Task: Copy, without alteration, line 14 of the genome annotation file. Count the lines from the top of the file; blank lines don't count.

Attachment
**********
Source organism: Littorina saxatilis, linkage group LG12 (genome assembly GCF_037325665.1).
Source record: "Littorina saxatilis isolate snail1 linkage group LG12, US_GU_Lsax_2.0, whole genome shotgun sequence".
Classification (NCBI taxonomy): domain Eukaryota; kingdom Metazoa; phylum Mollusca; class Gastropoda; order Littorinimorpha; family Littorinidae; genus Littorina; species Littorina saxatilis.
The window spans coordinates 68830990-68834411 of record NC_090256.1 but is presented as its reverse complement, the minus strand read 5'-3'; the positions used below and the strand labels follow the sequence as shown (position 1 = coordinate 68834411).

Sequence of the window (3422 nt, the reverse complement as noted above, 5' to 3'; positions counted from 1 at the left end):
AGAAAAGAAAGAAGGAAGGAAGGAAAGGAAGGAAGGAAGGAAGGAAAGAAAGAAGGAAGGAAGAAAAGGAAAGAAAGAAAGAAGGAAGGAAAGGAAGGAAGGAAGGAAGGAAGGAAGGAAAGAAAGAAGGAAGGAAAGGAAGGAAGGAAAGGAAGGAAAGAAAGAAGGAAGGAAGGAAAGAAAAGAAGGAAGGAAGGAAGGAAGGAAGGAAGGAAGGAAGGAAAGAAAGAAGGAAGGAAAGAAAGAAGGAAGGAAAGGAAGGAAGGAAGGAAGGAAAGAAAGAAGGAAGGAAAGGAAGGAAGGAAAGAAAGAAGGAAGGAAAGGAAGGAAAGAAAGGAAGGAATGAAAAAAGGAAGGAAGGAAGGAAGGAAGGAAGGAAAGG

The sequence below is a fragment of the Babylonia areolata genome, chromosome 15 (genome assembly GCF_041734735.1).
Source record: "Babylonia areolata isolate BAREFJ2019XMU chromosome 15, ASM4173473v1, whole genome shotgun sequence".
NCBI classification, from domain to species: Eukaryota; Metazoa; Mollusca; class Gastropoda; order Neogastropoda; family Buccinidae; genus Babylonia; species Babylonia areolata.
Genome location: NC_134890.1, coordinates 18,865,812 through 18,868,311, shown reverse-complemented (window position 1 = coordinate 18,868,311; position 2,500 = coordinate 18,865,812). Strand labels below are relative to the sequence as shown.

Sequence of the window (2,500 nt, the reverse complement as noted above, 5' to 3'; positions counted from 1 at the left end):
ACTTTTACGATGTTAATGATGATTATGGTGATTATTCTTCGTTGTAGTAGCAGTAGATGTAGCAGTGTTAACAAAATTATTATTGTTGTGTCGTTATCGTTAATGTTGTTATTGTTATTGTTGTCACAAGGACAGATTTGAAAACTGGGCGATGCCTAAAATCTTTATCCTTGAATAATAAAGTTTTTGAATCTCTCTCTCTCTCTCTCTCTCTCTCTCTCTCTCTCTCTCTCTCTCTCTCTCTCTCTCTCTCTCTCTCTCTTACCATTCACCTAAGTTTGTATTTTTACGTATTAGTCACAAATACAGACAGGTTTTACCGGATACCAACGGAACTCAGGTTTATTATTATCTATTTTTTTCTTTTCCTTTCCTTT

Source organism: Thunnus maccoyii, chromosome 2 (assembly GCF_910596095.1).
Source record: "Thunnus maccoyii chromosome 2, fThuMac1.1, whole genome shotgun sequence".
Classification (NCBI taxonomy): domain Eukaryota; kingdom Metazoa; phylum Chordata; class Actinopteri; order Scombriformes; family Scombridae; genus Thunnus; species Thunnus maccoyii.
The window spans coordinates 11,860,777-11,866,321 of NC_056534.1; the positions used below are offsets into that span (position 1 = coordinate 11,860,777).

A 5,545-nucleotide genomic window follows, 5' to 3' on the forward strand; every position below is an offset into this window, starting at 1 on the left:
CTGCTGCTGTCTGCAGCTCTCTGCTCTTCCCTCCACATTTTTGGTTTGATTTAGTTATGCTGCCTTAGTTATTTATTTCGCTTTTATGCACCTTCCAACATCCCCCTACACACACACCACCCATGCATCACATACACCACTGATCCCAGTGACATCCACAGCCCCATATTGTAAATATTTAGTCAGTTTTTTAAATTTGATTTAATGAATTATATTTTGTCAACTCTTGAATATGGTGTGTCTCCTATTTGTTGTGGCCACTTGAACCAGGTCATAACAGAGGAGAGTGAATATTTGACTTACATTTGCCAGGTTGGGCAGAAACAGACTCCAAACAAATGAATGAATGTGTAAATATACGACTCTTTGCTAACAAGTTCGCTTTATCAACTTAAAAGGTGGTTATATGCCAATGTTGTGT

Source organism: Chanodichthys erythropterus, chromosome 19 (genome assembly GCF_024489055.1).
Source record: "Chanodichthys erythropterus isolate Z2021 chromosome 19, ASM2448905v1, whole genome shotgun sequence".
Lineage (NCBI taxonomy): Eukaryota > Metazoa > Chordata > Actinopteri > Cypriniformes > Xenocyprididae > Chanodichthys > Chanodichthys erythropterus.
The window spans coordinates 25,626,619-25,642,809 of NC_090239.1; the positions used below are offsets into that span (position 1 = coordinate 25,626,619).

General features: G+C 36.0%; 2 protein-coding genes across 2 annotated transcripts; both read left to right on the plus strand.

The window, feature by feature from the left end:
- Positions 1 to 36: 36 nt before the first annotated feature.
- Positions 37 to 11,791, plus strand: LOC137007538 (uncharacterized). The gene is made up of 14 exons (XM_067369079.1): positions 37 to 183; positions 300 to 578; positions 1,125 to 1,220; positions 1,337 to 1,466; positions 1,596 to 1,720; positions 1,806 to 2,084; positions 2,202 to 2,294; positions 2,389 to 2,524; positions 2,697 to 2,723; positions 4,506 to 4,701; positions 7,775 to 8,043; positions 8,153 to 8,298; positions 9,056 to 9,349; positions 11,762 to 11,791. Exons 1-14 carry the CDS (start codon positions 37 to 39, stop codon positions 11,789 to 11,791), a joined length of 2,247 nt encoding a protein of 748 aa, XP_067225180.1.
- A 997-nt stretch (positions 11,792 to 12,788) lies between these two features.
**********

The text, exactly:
Source record: "Thunnus maccoyii chromosome 2, fThuMac1.1, whole genome shotgun sequence".